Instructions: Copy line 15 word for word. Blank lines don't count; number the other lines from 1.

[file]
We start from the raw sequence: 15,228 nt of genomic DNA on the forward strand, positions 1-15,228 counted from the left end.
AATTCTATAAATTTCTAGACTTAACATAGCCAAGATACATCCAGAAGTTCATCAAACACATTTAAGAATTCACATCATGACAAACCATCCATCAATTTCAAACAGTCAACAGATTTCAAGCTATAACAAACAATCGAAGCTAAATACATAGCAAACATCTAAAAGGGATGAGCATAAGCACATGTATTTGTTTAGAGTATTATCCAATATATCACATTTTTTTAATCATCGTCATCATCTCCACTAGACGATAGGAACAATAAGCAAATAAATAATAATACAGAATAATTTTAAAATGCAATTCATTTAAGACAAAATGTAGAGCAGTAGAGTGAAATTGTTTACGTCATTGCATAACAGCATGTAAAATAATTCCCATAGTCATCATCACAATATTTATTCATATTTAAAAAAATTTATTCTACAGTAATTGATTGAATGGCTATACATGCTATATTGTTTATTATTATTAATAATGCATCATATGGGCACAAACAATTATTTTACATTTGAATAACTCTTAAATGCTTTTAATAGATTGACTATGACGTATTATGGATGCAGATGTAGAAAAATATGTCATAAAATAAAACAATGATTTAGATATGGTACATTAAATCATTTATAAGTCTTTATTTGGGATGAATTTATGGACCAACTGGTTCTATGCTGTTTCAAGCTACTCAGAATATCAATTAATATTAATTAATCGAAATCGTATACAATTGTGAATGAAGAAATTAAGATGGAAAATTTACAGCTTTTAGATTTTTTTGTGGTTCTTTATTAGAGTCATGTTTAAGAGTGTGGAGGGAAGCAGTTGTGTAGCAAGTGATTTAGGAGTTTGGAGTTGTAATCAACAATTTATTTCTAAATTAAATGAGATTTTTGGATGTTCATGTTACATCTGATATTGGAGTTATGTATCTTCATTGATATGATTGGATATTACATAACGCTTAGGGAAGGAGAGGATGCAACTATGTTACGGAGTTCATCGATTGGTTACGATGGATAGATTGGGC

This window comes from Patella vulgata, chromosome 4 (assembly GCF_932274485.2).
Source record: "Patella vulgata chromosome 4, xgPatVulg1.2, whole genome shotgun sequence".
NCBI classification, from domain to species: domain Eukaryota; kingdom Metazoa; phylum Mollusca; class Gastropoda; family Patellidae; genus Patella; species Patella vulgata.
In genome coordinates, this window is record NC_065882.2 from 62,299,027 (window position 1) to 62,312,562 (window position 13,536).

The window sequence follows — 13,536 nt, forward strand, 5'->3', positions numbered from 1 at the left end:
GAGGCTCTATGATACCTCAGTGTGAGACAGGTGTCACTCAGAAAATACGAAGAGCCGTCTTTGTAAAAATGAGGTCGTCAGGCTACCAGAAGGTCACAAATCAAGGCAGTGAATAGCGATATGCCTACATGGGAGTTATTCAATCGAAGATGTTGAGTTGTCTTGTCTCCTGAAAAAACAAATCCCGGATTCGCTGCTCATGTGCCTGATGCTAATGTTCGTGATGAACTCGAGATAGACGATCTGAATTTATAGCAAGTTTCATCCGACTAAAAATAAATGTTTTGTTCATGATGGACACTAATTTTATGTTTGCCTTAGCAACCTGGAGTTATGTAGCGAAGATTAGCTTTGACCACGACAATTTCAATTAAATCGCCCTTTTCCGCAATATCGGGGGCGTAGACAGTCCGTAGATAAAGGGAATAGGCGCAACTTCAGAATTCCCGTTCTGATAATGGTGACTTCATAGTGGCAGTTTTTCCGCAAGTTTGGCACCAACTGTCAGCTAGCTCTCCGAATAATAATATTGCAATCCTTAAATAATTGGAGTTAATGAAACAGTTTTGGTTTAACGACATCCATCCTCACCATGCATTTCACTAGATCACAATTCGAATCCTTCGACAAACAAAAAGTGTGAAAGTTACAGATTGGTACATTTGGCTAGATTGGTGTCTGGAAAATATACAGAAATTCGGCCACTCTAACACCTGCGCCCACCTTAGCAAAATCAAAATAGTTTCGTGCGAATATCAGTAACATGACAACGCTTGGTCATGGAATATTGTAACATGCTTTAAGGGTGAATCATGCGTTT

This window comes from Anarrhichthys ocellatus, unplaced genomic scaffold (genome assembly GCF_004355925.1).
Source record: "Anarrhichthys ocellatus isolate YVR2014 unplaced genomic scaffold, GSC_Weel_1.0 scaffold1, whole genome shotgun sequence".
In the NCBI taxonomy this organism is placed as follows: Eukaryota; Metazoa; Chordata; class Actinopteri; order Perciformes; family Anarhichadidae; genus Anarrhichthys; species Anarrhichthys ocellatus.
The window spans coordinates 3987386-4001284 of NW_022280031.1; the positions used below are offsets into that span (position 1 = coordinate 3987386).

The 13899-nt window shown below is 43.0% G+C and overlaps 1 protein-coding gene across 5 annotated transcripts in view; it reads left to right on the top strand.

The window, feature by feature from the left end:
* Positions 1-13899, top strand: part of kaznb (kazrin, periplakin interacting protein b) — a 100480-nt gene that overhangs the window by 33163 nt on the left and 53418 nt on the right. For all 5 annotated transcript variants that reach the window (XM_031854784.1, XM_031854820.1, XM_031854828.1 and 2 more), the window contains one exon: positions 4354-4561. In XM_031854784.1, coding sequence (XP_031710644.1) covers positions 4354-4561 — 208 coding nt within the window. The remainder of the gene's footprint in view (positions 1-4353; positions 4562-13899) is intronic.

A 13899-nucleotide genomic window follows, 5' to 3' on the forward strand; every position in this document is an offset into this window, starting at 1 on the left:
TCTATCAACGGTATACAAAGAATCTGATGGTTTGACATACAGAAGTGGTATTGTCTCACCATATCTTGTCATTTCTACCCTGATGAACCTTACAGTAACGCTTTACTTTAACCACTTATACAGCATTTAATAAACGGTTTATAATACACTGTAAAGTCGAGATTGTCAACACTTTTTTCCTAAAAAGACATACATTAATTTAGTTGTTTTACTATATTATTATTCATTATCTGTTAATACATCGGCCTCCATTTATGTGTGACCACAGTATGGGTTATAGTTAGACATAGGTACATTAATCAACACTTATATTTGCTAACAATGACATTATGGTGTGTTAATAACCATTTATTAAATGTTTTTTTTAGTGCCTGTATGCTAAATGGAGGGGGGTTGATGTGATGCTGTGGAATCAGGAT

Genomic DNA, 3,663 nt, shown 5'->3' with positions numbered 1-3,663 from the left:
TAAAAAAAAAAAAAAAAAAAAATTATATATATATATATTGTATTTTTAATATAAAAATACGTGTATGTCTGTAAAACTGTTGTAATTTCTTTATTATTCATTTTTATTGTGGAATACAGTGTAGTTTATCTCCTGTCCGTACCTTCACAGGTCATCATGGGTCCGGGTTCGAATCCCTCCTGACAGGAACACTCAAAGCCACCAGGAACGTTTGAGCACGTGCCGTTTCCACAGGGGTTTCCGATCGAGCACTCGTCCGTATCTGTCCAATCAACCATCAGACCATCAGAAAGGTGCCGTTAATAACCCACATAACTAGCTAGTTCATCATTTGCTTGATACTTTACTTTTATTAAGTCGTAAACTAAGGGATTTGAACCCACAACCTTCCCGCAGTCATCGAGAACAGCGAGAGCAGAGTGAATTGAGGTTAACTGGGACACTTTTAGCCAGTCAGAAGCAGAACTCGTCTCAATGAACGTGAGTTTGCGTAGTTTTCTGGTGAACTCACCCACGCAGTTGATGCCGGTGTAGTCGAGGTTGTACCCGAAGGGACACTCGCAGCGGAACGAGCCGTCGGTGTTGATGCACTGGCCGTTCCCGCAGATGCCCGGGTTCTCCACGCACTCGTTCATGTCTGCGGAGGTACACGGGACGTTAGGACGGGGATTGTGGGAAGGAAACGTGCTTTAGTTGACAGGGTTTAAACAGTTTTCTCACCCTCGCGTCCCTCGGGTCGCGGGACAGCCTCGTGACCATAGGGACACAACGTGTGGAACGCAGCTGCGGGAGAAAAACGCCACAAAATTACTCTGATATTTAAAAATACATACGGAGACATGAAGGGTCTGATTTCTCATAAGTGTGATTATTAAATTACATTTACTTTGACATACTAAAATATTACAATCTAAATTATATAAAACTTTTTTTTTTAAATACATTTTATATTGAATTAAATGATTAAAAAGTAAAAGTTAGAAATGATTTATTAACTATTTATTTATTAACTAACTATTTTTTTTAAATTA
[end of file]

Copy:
* Positions 1-13899, top strand: part of kaznb (kazrin, periplakin interacting protein b) — a 100480-nt gene that overhangs the window by 33163 nt on the left and 53418 nt on the right. For all 5 annotated transcript variants that reach the window (XM_031854784.1, XM_031854820.1, XM_031854828.1 and 2 more), the window contains one exon: positions 4354-4561. In XM_031854784.1, coding sequence (XP_031710644.1) covers positions 4354-4561 — 208 coding nt within the window. The remainder of the gene's footprint in view (positions 1-4353; positions 4562-13899) is intronic.